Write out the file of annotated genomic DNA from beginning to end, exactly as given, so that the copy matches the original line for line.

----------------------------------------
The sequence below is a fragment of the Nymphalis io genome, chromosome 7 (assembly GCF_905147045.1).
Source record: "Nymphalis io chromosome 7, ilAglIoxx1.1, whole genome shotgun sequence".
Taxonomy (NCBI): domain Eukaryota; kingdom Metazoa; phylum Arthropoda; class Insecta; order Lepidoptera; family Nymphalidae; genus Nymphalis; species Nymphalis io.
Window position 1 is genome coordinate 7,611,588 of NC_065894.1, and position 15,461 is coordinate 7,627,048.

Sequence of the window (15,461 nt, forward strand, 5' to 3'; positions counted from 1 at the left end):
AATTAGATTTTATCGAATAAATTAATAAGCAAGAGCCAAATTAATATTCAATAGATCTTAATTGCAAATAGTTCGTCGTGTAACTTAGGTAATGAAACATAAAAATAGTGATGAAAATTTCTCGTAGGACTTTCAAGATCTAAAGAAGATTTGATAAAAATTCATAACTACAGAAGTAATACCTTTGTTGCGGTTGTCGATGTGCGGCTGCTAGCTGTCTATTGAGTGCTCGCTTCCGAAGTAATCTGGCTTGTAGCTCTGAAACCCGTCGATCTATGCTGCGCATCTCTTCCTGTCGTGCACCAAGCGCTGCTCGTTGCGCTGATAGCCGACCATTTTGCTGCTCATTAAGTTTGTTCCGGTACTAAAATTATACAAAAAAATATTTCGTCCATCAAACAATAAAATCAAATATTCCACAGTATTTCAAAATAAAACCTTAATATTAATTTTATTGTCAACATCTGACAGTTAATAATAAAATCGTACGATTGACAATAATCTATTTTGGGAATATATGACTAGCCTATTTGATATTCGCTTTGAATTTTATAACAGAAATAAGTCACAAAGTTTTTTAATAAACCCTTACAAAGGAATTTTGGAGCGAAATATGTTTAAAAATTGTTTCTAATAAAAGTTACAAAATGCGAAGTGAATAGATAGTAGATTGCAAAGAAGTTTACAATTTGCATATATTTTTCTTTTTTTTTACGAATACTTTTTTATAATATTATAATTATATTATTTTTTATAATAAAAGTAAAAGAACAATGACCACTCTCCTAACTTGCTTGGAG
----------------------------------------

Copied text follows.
The sequence below is a fragment of the Nymphalis io genome, chromosome 7 (assembly GCF_905147045.1).
Source record: "Nymphalis io chromosome 7, ilAglIoxx1.1, whole genome shotgun sequence".
Taxonomy (NCBI): domain Eukaryota; kingdom Metazoa; phylum Arthropoda; class Insecta; order Lepidoptera; family Nymphalidae; genus Nymphalis; species Nymphalis io.
Window position 1 is genome coordinate 7,611,588 of NC_065894.1, and position 15,461 is coordinate 7,627,048.

Sequence of the window (15,461 nt, forward strand, 5' to 3'; positions counted from 1 at the left end):
AATTAGATTTTATCGAATAAATTAATAAGCAAGAGCCAAATTAATATTCAATAGATCTTAATTGCAAATAGTTCGTCGTGTAACTTAGGTAATGAAACATAAAAATAGTGATGAAAATTTCTCGTAGGACTTTCAAGATCTAAAGAAGATTTGATAAAAATTCATAACTACAGAAGTAATACCTTTGTTGCGGTTGTCGATGTGCGGCTGCTAGCTGTCTATTGAGTGCTCGCTTCCGAAGTAATCTGGCTTGTAGCTCTGAAACCCGTCGATCTATGCTGCGCATCTCTTCCTGTCGTGCACCAAGCGCTGCTCGTTGCGCTGATAGCCGACCATTTTGCTGCTCATTAAGTTTGTTCCGGTACTAAAATTATACAAAAAAATATTTCGTCCATCAAACAATAAAATCAAATATTCCACAGTATTTCAAAATAAAACCTTAATATTAATTTTATTGTCAACATCTGACAGTTAATAATAAAATCGTACGATTGACAATAATCTATTTTGGGAATATATGACTAGCCTATTTGATATTCGCTTTGAATTTTATAACAGAAATAAGTCACAAAGTTTTTTAATAAACCCTTACAAAGGAATTTTGGAGCGAAATATGTTTAAAAATTGTTTCTAATAAAAGTTACAAAATGCGAAGTGAATAGATAGTAGATTGCAAAGAAGTTTACAATTTGCATATATTTTTCTTTTTTTTTACGAATACTTTTTTATAATATTATAATTATATTATTTTTTATAATAAAAGTAAAAGAACAATGACCACTCTCCTAACTTGCTTGGAG